The U.S. Department of Transportation has issued a modification of its proposed new roof crush standard to request public input on whether both sides of a vehicle roof should be tested and meet minimum forces.
If adopted, the two-sided testing would require manufacturers to design vehicle roofs that withstand at least 2.5 times the weight of the vehicle on both sides of the roof rather than testing just one side, as a proposal announced in August 2005 would require. The proposed roof strengthening would apply to vehicles weighing up to 10,000 pounds.
U.S. Transportation Secretary Mary E. Peters says that although rollover crashes constitute a relatively small number of overall crashes, they account for a disproportionate number of deaths approximately 10,000 a year.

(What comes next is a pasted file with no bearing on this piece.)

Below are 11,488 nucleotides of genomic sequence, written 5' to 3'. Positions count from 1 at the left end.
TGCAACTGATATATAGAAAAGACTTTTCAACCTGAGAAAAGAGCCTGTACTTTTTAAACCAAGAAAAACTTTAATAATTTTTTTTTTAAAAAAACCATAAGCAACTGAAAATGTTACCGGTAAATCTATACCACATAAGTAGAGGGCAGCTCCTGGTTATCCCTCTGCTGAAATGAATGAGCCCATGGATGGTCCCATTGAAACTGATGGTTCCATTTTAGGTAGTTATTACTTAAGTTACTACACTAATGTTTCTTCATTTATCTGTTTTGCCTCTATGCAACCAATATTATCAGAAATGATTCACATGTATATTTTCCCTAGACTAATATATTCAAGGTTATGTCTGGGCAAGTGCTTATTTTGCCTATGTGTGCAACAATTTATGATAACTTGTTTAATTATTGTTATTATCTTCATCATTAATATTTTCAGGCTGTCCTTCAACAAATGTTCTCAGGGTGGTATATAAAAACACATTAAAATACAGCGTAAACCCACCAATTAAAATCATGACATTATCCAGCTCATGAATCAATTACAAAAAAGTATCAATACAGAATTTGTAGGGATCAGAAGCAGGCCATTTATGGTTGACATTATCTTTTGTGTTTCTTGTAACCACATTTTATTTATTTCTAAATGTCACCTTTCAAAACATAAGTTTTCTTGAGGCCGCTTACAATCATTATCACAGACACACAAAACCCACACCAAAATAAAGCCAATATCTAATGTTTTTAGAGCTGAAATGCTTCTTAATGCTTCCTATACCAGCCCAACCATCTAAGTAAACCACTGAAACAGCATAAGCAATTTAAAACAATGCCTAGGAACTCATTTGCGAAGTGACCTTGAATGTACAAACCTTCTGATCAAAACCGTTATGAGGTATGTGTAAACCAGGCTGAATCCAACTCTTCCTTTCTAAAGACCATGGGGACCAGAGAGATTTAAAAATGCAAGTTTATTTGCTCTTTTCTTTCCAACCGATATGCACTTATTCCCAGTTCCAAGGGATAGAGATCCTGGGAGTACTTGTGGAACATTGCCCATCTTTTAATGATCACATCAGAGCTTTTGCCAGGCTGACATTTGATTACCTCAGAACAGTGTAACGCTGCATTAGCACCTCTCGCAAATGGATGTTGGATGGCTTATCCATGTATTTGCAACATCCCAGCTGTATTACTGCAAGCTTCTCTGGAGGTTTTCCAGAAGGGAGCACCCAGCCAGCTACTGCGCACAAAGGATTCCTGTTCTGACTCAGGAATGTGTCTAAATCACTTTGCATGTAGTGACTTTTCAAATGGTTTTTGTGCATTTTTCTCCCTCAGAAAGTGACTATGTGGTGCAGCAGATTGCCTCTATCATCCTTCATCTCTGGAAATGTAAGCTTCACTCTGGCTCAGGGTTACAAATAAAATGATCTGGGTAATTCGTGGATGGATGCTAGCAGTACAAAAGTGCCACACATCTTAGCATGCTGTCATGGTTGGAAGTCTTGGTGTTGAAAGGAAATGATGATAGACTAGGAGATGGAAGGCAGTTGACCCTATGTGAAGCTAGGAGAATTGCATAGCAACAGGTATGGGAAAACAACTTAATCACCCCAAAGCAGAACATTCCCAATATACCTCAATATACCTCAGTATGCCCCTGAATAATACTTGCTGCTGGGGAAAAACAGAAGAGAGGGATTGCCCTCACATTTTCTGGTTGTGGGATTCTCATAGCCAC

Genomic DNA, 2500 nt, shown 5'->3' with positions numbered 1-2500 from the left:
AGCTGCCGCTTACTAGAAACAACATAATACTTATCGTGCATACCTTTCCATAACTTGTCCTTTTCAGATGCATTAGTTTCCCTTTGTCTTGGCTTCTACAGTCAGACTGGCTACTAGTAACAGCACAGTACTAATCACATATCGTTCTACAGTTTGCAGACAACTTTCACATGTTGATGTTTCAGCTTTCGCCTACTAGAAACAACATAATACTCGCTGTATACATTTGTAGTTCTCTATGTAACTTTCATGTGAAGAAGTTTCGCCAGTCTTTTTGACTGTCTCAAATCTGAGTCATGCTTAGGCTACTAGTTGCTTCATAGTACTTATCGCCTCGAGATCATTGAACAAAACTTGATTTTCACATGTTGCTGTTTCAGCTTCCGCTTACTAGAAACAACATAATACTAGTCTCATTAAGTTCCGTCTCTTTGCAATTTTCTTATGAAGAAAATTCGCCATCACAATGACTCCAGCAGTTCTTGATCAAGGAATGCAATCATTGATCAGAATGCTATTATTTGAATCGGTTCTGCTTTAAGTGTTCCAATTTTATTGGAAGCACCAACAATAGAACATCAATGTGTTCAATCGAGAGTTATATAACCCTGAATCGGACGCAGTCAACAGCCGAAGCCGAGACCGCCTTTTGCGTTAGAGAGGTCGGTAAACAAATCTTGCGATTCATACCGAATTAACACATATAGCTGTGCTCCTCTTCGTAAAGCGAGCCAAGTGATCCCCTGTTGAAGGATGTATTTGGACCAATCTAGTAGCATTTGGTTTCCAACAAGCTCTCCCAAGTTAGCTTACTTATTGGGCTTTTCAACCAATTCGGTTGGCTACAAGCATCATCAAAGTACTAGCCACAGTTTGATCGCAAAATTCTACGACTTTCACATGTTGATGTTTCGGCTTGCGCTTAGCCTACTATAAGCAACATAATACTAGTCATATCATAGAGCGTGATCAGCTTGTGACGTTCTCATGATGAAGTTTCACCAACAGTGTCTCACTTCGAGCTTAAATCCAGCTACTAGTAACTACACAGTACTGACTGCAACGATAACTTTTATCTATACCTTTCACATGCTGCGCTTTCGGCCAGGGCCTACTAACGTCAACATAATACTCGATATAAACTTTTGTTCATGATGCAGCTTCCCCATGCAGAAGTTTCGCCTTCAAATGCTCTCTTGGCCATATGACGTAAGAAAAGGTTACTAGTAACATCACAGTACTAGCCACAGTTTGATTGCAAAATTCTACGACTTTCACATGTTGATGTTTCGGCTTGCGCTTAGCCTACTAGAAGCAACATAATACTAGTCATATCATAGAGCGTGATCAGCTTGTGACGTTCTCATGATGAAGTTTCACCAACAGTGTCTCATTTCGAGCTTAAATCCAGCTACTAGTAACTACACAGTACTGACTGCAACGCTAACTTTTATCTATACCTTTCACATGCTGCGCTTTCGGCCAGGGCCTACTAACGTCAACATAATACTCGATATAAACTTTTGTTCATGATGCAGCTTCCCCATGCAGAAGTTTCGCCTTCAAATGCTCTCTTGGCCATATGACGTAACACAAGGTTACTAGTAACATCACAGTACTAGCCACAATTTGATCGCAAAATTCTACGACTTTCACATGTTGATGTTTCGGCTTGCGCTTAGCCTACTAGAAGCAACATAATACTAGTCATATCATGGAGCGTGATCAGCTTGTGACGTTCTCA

She notes that the amended roof crush proposal is part of a comprehensive program to reduce rollover fatalities and injuries, and includes mandating new technologies such as electronic stability control, which can save an estimated 9,600 lives a year, and stronger door locks. Peters says that using seat belts remains the most effective way to prevent fatalities and injuries in all types of crashes, including rollovers.
Nicole Nason, administrator of the National Highway Traffic Safety Administration (NHTSA), says that the earlier roof crush proposal was being amended because extensive research conducted since August 2005 indicates that the double-sided testing procedure is now a viable alternative approach to improve vehicle roof strength.
Nason says that NHTSA was releasing all the testing the agency has done since August 2005, including a series of one- and two-sided test results, as part of the supplemental proposal. NHTSA sought comment following the announcement plans to issue a final rule by summer.